Friday, April 16, 2010

Friday Fishing Report: Sandhills

Click on photos for full size image.
I made it to the lake this morning. It's always good to see things in a new light.
It was cool and breezy when I got there, and a high overcast blew in. But it warmed up steadily until by the time I had to leave I was in shirtsleeves. Nice.
But, no fish. Very slow. I tried a new trick: a tandem rig. I used a beadhead on 4X and dropped a smaller nymph off of it on 5X. I tried chironimids, soft hackles, generic nymphs, and a caddis pupa when I saw a few hatching around Noon. I tried with an indicator and without, at various depths. I tried various retrieves including wind-drifting and the very zen-like retrieve of no retrieve. I even stripped a couple of streamers and trolled with a small beadhead Wooly Bugger. And as if that wasn't enough, I fished a "bee fly" for awhile, or a fly that resembled a honeybee, after seeing many of them on the water.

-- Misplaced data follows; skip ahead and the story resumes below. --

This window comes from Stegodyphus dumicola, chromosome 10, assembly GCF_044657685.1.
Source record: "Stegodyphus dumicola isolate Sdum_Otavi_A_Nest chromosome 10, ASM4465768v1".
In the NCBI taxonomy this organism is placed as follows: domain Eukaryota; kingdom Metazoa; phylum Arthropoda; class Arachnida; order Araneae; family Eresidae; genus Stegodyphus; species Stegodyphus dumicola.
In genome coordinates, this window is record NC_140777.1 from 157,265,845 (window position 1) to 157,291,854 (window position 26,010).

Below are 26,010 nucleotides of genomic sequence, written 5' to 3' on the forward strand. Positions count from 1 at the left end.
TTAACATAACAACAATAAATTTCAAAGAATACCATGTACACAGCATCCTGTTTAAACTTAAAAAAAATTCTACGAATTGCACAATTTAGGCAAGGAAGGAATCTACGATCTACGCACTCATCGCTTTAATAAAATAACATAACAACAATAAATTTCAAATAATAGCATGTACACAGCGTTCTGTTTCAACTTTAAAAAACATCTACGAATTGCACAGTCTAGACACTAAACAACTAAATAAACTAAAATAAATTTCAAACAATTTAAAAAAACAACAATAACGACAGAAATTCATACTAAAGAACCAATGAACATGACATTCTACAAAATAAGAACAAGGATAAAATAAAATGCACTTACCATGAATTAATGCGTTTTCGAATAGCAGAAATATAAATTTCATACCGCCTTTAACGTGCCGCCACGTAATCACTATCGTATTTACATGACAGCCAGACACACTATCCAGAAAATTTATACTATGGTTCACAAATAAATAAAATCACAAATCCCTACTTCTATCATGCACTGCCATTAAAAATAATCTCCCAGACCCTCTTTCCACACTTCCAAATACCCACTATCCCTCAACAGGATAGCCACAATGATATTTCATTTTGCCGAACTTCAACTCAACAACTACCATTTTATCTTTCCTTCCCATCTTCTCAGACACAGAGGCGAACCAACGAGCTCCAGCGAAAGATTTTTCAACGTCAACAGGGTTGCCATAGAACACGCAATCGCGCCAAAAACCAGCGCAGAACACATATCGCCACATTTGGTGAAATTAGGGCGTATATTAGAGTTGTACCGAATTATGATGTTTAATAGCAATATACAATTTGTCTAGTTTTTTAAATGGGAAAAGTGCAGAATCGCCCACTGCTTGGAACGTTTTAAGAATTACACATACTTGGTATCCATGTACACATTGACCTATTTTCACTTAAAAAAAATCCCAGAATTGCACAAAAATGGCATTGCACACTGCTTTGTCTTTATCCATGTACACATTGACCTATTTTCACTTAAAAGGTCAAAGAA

Good practice.
A troller stopped by in his big boat (do I look like someone who wants to chat?) and confirmed that the fish were off the bite. He'd tried the rigs that had gotten him his limit the last few times out and hadn't caught a thing.
The good news, though--or the Cosmic Finger--was that he was seeing bigger fish on his sonar than in years past. Through all that the birds stole the show. Canadian Geese couples were perching on these cliffs and flying off and coming back, and squabbling and fighting, all at the top of their voices.
And the Red-necked Grebes are back with what the bird book describes as their "drawn out braying calls." Really loud, but really fun. This picture doesn't do them justice; I blew it up and the resolution suffered. Wish I had a telephoto.
But the stars of the show were the Sandhill Cranes. This was my first sighting of them this Spring, and it's always an event.
First you hear their unmistakable creaking call way up high somewhere and seeming to come from everywhere at once. Then you begin to see the long trailing lines of them across the sky. First a few...
Then more and more.
If you're lucky, you'll see the lines collide and merge, and the birds begin to spiral in great dark swirls.
And the sky is filled with constellations--galaxies--of Sandhills.
So, no fish, but wonderful birds and great weather. I was content.

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